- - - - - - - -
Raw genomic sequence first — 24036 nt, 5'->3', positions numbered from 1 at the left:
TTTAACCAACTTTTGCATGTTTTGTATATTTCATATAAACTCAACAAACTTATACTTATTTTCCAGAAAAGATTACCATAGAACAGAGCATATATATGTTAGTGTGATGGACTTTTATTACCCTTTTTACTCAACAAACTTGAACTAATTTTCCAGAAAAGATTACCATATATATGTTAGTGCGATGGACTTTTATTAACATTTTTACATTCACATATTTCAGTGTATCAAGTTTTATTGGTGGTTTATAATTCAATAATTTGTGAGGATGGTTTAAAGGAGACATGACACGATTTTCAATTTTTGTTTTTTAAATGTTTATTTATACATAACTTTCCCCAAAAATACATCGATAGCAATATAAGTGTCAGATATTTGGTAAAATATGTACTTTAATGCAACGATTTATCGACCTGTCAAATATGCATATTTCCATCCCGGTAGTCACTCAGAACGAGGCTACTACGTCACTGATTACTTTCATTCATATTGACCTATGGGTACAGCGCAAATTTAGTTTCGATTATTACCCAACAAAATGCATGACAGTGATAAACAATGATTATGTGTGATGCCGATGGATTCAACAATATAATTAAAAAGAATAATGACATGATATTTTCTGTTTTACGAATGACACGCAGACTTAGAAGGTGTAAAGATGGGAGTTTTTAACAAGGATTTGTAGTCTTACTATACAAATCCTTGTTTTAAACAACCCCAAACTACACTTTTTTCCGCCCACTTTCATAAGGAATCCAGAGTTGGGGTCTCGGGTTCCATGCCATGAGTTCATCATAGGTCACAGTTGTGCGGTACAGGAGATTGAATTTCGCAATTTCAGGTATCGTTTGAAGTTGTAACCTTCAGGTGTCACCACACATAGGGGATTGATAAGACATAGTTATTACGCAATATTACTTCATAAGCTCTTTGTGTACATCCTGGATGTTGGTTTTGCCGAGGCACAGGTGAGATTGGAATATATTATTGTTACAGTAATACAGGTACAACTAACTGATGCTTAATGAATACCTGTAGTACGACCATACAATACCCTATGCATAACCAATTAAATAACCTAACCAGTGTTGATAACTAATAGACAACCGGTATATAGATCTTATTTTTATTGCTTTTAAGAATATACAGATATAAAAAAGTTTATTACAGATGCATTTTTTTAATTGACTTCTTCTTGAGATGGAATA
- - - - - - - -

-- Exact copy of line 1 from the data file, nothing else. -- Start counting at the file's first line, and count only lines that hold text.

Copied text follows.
Raw genomic sequence first — 24036 nt, 5'->3', positions numbered from 1 at the left: